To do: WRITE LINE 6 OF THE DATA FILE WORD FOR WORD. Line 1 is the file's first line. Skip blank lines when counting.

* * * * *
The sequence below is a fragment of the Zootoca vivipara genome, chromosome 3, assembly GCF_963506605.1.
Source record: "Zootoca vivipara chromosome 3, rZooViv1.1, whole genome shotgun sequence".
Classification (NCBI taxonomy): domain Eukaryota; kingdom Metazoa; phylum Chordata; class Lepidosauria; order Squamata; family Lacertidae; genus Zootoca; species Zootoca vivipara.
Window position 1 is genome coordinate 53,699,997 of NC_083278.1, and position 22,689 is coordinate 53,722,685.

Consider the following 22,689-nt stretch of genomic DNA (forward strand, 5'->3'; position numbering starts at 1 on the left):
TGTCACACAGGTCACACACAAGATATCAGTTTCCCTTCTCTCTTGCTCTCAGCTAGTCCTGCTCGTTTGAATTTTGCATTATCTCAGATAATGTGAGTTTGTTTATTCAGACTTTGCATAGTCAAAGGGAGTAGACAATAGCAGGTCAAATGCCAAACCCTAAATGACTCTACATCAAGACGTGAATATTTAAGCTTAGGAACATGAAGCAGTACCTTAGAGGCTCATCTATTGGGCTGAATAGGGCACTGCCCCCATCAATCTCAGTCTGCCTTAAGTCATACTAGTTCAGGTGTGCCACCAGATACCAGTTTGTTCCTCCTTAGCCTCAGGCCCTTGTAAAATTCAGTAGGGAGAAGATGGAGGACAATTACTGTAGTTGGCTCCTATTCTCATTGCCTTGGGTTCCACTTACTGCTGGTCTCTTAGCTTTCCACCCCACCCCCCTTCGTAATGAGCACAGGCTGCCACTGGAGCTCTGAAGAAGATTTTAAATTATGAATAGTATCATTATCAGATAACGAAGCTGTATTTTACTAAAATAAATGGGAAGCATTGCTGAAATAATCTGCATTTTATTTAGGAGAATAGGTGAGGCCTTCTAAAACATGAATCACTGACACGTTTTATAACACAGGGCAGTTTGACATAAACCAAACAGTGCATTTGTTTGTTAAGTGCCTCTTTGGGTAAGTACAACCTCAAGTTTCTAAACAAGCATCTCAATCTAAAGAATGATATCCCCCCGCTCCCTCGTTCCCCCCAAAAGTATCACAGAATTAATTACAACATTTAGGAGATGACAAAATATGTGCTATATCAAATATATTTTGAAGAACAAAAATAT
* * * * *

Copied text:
TGTCACACAGGTCACACACAAGATATCAGTTTCCCTTCTCTCTTGCTCTCAGCTAGTCCTGCTCGTTTGAATTTTGCATTATCTCAGATAATGTGAGTTTGTTTATTCAGACTTTGCATAGTCAAAGGGAGTAGACAATAGCAGGTCAAATGCCAAACCCTAAATGACTCTACATCAAGACGTGAATATTTAAGCTTAGGAACATGAAGCAGTACCTTAGAGGCTCATCTATTGGGCTGAATAGGGCACTGCCCCCATCAATCTCAGTCTGCCTTAAGTCATACTAGTTCAGGTGTGCCACCAGATACCAGTTTGTTCCTCCTTAGCCTCAGGCCCTTGTAAAATTCAGTAGGGAGAAGATGGAGGACAATTACTGTAGTTGGCTCCTATTCTCATTGCCTTGGGTTCCACTTACTGCTGGTCTCTTAGCTTTCCACCCCACCCCCCTTCGTAATGAGCACAGGCTGCCACTGGAGCTCTGAAGAAGATTTTAAATTATGAATAGTATCATTATCAGATAACGAAGCTGTATTTTACTAAAATAAATGGGAAGCATTGCTGAAATAATCTGCATTTTATTTAGGAGAATAGGTGAGGCCTTCTAAAACATGAATCACTGACACGTTTTATAACACAGGGCAGTTTGACATAAACCAAACAGTGCATTTGTTTGTTAAGTGCCTCTTTGGGTAAGTACAACCTCAAGTTTCTAAACAAGCATCTCAATCTAAAGAATGATATCCCCCCGCTCCCTCGTTCCCCCCAAAAGTATCACAGAATTAATTACAACATTTAGGAGATGACAAAATATGTGCTATATCAAATATATTTTGAAGAACAAAAATAT